In one case, the system may have broken down, however.

David Alejandro Velasquez, a Mexican national, served a year in prison for robbery and “impersonating another” in Georgia’s Whitfield County and was released to immigration authorities for deportation in 2005. A year later, Velasquez was arrested in the same county on similar charges.

Asked about the Velasquez case, ICE officials at first said Velasquez was in Mexico. They were unaware that he was in Georgia and again serving prison time, although the information was available on the public Web site of the Georgia Department of Corrections.

Simonse said his office would investigate the case because an inmate who was deported could be charged for returning to the United States.

ICE officials did not reply to repeated requests for further information about that investigation, whether the earlier deportation order had ever been carried out, or how they missed Velasquez’s return to Georgia’s prison system.

Nationwide, the push to track and deport foreign criminals, especially those who are in the country illegally, has won recent backing and greater financing from Congress.

Julie Myers, the Homeland Security Department’s assistant secretary for immigration enforcement, has said targeting deportable criminals was a “top priority” for ICE. She has predicted her agency would identify and file charges against more than 200,000 inmates during this fiscal year, which ends in September. That would be triple the number from just two years ago.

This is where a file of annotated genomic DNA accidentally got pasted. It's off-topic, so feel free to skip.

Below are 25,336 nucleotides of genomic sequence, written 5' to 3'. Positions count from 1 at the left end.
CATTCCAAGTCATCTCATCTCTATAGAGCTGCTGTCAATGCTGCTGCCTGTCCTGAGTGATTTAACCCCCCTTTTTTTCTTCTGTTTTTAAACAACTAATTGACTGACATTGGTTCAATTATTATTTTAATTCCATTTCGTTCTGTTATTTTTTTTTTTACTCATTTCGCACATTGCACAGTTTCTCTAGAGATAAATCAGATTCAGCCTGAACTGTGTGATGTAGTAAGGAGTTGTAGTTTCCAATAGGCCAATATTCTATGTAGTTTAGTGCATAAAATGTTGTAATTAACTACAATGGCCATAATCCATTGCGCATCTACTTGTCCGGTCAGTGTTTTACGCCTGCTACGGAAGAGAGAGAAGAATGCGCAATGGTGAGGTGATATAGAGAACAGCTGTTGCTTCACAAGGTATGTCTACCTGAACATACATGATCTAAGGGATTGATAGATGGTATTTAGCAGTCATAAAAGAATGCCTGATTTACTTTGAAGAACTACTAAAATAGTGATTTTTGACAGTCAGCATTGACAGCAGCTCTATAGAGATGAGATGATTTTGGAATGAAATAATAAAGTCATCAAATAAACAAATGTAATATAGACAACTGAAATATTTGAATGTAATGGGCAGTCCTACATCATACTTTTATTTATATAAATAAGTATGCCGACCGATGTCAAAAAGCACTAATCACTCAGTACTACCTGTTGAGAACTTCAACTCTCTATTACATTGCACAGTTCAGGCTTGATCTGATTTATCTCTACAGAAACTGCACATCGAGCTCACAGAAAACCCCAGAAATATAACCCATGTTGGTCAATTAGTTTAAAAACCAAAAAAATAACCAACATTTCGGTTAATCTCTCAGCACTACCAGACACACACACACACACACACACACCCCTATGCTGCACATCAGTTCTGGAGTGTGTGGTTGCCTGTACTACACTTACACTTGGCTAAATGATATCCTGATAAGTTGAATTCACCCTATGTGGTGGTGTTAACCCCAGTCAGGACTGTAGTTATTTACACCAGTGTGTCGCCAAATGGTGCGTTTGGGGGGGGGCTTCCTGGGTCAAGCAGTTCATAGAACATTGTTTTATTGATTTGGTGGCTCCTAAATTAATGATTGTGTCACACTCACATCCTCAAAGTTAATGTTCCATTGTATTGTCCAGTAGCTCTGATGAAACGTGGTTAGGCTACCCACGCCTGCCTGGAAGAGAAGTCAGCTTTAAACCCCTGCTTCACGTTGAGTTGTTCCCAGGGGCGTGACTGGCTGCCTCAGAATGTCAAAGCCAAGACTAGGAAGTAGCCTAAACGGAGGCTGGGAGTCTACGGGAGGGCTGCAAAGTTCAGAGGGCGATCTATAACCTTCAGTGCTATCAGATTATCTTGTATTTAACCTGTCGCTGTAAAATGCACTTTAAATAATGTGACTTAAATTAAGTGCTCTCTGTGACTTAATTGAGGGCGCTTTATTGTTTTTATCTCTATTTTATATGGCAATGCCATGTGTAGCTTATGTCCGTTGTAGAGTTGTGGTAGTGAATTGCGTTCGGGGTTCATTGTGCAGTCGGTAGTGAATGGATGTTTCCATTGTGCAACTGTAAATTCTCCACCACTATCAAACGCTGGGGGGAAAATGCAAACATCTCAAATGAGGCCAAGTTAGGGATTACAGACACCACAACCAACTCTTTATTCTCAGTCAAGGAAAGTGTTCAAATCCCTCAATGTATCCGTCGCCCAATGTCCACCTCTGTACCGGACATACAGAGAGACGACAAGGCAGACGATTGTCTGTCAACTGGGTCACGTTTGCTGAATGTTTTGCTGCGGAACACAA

In a round-table discussion with reporters earlier this year, Myers conceded her agency does not yet have a handle on how many deportable criminals are in the country. She said ICE has only a “very rough” estimate that 300,000 to 450,000 foreign citizens are incarcerated at any given time.

Her agency has focused its efforts on state and federal prisons, which are rated as high-risk for serious criminals. Myers conceded that coverage remains spotty for local and county jails. She outlined plans for computerizing immigration status information for every person booked into the nation’s jails and prisons. Implementation is more than three years away, however.